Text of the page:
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The Simplification of the Web

The web was originally created as a communication interface for universities. It was built to help intellectuals share knowledge, bounce ideas, and collaborate with projects—without ever meeting—thus enabling collective advancements.

Today’s Internet has been greatly simplified; even people with no idea of how it works can use it. Gone are the days of Telnet, gone are the days of text-only browsing and gone are the days of surfing via Mosaic. The next step in the simplification of the web has been directed at publishing. It is now possible to publish books, articles and pictures straight to the Internet, using only a browser (even a mobile phone browser will do). Movable Type, TextPattern and WordPress, have made this possible for a whole range of people; from web designers to writers, all with little or no knowledge of HTML. All that is required—a browser and a password—is readily available and free, usually.

TypePad, AOL Journals ect charge for what they provide: a reliable publishing system, that is completely set-up for the user. Weblogs, Moblogs (abbreviation of “mobile weblog”), etc can be set-up during an afternoon, and before dinner is served you can be publishing to the web. This is a huge move away from the personal web sites of old. As Geocities and Tripod are far more complicated to set-up and use than these new webloging services, I suspect that a flood of personal weblogs will suddenly become available when TypePad and AOL Journals finally get off the mark. This rapid flow of new sites will likely contribute to the Google “blog-noise” phenomenon that has been discussed recently by Matt Haughey and others. Nothing much can be done to stop this, so I am curious as to how Google will cope. For “weblogs as a resource” to be realised Google must be able to cut through the noise of irrelevant data to find what we were looking for. I’m sure it will soon be apparent if that’s possible.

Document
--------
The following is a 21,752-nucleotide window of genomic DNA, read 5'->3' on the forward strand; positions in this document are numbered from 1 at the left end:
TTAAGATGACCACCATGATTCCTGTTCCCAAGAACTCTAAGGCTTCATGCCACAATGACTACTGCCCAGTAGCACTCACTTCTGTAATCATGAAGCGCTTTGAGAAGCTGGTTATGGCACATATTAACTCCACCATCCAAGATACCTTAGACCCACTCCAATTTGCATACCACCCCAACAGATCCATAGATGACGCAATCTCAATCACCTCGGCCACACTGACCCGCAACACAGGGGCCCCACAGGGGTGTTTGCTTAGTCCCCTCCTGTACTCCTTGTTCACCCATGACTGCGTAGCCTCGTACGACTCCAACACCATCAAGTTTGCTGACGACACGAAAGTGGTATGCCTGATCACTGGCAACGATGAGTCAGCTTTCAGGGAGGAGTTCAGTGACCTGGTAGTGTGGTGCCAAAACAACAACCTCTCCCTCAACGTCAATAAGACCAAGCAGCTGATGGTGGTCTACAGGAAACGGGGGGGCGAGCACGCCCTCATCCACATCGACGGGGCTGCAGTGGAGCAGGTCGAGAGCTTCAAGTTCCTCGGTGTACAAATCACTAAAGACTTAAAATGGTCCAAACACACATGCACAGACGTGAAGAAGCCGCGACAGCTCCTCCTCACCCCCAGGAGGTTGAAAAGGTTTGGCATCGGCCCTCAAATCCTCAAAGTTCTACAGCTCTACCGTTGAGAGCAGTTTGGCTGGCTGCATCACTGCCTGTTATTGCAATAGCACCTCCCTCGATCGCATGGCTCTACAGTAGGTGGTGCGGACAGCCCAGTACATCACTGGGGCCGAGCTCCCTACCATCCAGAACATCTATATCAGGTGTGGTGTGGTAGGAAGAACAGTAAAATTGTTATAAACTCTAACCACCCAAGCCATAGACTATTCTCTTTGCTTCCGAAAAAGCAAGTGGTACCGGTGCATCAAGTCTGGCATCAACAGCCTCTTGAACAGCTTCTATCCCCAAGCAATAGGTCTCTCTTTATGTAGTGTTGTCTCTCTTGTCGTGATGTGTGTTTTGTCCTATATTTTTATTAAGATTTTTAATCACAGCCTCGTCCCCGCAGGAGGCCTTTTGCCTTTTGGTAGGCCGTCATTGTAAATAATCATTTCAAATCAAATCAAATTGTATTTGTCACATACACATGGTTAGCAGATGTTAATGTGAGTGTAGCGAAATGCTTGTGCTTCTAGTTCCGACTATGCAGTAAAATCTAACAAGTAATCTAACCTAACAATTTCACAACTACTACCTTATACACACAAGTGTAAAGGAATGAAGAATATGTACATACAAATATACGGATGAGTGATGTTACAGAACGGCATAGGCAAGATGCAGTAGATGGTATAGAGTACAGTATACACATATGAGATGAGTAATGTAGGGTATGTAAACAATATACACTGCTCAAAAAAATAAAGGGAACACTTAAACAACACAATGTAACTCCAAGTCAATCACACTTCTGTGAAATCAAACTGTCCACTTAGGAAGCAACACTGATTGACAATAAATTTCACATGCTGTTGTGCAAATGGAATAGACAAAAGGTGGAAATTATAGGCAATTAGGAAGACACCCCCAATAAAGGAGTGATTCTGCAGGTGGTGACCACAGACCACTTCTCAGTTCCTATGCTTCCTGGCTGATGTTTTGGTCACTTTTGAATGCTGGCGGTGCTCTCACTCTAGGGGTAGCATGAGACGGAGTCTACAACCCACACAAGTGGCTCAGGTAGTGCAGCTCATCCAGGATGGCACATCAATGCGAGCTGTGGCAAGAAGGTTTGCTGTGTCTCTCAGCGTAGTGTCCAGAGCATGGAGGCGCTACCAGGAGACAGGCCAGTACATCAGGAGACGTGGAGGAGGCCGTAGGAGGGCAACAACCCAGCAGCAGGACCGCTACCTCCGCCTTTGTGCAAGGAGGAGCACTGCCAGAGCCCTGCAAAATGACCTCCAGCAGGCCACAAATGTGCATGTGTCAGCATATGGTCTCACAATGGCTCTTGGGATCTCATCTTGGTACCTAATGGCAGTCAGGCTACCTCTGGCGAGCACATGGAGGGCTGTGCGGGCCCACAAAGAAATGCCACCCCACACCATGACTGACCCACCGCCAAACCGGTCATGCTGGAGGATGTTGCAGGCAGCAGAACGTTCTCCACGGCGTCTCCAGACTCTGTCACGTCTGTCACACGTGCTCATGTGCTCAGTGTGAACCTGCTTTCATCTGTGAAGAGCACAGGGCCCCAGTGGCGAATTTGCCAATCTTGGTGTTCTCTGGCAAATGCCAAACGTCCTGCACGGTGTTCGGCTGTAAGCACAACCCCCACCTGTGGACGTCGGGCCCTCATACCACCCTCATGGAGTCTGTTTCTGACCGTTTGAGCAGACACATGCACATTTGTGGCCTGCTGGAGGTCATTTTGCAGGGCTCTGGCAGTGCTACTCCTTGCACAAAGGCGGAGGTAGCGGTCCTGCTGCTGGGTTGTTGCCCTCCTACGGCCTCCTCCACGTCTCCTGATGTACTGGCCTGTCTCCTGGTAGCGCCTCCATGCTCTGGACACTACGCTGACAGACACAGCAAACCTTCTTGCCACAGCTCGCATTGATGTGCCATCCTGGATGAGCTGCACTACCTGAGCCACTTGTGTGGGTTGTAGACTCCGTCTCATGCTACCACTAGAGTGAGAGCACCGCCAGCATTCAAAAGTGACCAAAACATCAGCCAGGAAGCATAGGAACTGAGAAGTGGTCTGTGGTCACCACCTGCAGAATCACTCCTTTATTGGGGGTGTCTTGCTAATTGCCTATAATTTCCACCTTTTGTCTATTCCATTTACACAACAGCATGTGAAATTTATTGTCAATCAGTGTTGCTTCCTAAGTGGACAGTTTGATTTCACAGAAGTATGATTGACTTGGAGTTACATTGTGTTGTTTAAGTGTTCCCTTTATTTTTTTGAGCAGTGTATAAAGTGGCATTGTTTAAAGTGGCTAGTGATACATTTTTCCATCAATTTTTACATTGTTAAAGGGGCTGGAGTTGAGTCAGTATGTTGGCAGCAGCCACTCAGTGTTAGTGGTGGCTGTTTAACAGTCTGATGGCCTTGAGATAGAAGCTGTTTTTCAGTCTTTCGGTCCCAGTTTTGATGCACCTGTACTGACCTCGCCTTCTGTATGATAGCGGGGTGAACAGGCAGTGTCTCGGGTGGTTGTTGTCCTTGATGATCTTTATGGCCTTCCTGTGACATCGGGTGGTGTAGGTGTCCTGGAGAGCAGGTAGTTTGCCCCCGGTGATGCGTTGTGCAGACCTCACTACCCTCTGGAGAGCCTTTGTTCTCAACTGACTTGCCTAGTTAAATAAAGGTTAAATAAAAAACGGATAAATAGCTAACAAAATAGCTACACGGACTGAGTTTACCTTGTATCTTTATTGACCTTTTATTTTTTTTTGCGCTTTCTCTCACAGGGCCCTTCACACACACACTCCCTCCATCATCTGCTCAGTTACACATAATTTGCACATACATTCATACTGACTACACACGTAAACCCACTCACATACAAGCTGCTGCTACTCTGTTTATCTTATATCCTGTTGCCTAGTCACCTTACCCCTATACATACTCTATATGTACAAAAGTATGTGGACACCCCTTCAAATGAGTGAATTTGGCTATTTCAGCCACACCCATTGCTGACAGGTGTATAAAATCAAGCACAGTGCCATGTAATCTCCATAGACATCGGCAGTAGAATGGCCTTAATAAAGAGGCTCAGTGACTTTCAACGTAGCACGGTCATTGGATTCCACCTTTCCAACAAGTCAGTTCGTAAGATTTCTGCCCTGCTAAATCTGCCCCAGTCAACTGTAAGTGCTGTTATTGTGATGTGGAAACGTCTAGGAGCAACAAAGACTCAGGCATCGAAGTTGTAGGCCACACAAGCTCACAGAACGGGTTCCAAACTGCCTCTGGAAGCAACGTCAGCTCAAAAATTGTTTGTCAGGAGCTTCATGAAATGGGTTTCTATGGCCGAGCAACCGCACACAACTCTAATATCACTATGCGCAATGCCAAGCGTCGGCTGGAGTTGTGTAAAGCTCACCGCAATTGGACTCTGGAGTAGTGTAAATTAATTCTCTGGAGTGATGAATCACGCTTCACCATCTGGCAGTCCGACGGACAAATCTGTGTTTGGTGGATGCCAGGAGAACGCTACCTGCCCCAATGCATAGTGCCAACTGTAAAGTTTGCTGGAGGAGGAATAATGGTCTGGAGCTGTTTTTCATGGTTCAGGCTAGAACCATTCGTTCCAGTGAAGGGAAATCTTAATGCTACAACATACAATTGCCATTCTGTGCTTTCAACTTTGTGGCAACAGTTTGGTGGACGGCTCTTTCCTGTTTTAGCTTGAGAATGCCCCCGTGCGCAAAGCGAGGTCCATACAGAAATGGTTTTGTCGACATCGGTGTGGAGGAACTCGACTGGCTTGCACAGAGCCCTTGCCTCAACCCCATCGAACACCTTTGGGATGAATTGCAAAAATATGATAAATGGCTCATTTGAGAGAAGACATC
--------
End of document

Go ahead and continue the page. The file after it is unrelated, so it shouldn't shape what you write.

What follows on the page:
Comments (Add yours)

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  1. tomjleeds says:

    Well, don’t forget that it dates back to the cold war (or at least the Internet does); ARPAnet etc.

  2. zlog says:

    The Web and the Internet are two different things according to the guy that invented it.

    See http://www.w3.org/People/Berners-Lee/FAQ.html#Internet

  3. tomjleeds says:

    OK, you got me I wasn’t sure whether you were being specific or not.

    One idea for the design, it might be a good idea to have a post-title at the top of the post, along with the time of posting etc. At the moment it’s hard to see where one post ends and the next begins. It could also be perceived that the homepage is static rather than being a blog.

    Oh and; “All markup will be striped from your comment”. Stripped has two Ps.

  4. johnzeratsky.com says:

    I very much like the way your blog is designed, actually. I’ve never liked being distrupted by big date seperators while reading. It all flows nicely this way.

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